Still, I loved my tartare de tomates mozzarella (dried tomato and mozzarella cheese salad). Chef Mohan also recommends the warm spinach salad with shrimp in orange and caper sauce. The menu is elaborate and typically more given to non-vegetarian specialities (no vegetarian main course dishes here). But available on request are dishes like the arakari asadu (gently spiced mixed vegetables) and vendekkai ariyanayagam (okra in a rich gravy of coconut milk and spices) &mdash which do justice to the culinary traditions of the Sattakars (Anglo-Indians) of the Villipuram-Pondicherry belt.

It&rsquos impossible to do justice to the Salle&rsquos elaborate Creole menu in a meal or even two, but when a chef gets everything right, I trust his recommendations. For non-vegetarians, he suggests the peerkangai eraal puttu (bay fresh shrimps cooked with ridge gourd in coconut), the (seasonal) prawn nungu curry and the fish koda curry (fish and shrimps cooked with eggs and coconut cream). Dessert would either have to be the pancakes filled with fresh fruit and served with flamb&eacuteed orange liqueur or the delightfully simple super-soft baguette in chilled coconut milk, topped with dry fruits. The Salle deserves extra-special mention for its dedicated reprisal of Pondy&rsquos Creole specialities, rarely found outside the kitchens of native matriarchs. Chef Mohan remembers assisting his predecessor in deciphering and perfecting recipes from old recipe books in Tamil, dating to the 1920s &mdash for this, they have my considerable gratitude.

The Dune Eco-Beach Resort&rsquos Fun Restaurant (at Pudhukuppam in Keelputhupet off the East Coast Road lunch noon-3.30pm, dinner 7-10pm) is somewhat steep for the casual dining it offers. But it might just be worth the cost to sit there, listening to the roar of the ocean beyond a shoreline dense with casuarinas. I started with chef Arasu Raman&rsquos pungent arrugula lettuce and tomato salad flavoured with balsamic vinegar and a filling, but not heavy, thyme-flavoured dumpling soup, which is a Creole speciality of red beans and vegetables &mdash the dumplings cook as the soup simmers. The two were pretty much a meal in themselves. Ask too (it&rsquos not on the menu) for the okra gumbo soup, thickened with pur&eacuteed lady&rsquos fingers and served with bell peppers or chicken. Then try the gratin proven&ccedilal, a light, no-fat, rosemary-flavoured dish of eggplant and zucchini, which can be turned robust with the optionally added cheese and white sauce.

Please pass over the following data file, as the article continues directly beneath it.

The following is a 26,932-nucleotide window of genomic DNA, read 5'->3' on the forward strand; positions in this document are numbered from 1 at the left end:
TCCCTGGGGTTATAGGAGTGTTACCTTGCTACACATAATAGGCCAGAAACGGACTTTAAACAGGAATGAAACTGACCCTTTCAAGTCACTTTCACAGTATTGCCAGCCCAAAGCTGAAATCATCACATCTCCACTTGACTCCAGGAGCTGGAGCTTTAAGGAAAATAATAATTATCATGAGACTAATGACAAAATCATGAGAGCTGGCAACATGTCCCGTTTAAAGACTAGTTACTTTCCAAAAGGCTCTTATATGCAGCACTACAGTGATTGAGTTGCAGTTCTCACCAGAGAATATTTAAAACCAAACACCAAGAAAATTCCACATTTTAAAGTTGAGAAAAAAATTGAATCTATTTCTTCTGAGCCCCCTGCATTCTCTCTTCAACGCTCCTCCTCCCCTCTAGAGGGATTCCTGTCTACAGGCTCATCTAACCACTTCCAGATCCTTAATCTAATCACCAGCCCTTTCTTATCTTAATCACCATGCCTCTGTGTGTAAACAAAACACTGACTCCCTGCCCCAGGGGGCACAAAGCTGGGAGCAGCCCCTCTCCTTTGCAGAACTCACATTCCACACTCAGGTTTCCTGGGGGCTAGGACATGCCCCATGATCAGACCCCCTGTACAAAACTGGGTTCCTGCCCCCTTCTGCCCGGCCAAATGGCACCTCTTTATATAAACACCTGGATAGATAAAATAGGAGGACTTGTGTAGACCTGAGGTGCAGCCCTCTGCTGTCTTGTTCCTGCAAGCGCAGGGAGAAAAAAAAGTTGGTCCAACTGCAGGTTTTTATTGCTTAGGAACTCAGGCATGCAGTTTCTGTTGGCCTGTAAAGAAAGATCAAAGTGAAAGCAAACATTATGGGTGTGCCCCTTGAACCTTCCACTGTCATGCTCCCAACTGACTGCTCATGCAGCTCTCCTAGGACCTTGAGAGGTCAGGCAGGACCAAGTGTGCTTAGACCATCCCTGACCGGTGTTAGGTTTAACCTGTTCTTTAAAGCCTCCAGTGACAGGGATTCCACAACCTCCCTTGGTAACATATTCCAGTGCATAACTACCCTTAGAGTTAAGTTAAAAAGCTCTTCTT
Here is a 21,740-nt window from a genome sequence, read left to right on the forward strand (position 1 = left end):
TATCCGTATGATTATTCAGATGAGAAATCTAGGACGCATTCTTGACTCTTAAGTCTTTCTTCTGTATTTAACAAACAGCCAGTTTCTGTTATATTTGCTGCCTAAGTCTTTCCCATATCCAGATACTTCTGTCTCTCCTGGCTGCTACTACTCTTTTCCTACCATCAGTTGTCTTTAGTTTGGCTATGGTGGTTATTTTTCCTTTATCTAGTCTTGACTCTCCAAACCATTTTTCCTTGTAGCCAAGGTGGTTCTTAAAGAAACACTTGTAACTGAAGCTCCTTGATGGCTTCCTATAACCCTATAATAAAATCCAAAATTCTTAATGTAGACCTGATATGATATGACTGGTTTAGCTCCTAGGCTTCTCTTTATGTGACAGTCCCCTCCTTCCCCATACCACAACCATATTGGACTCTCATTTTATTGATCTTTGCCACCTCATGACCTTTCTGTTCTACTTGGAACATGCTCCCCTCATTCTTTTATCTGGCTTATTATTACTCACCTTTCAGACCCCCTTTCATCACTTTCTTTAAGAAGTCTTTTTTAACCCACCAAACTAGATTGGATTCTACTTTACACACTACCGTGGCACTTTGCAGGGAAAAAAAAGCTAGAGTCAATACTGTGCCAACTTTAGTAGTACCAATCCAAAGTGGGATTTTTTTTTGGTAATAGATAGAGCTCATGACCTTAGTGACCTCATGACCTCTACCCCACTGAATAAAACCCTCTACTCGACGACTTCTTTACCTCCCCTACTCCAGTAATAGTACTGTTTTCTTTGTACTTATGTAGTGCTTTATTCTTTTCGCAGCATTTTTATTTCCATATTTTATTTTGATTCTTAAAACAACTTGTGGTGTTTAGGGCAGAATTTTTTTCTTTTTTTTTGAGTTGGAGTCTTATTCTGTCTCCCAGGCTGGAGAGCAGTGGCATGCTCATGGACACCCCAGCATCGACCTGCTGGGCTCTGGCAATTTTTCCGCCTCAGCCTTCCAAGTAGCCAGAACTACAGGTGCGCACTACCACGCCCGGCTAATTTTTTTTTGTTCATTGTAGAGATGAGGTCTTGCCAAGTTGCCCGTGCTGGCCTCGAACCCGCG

Not a favourite among Indians, Pondy enjoys its b&eacutebé octopus a l&rsquoArmoricaine here, a dish that takes its name from a French settlement on the northern C&ocirctes d&rsquoArmor coastline of Brittany facing America. Cooked with a fire at its base and flamb&eacuteed with cognac on the top, the baby octopus is flavoured with tomatoes, herbs and white wine. Root vegetables (potatoes, onions, turnips, carrots and parsnip, organically sourced from Dune&rsquos own farms in Pondy and Kodaikanal) play an important role in the pot au feu and the fish Creole is prepared either with freshly caught snapper or seer. Finish with the delegate au chocolate, a warm confectionery made with unrefined flour and organic chocolate brought from Auroville, or the deliciously light cr&ecircpe a la Dune that comes with an impossible choice of fillings (lemon, chocolate, honey or just sugar and butter). For their astonishing simplicity, try the warm banana tostonnes shallow-fried bananas caramelised by their own sweetness. Some of the Dune&rsquos Creole dishes are not seen on its menu, but willingly organised even at short notice &mdash which makes the restaurant&rsquos repertoire much larger than immediately apparent &mdash and there is a delightful homemade quality about all the dishes.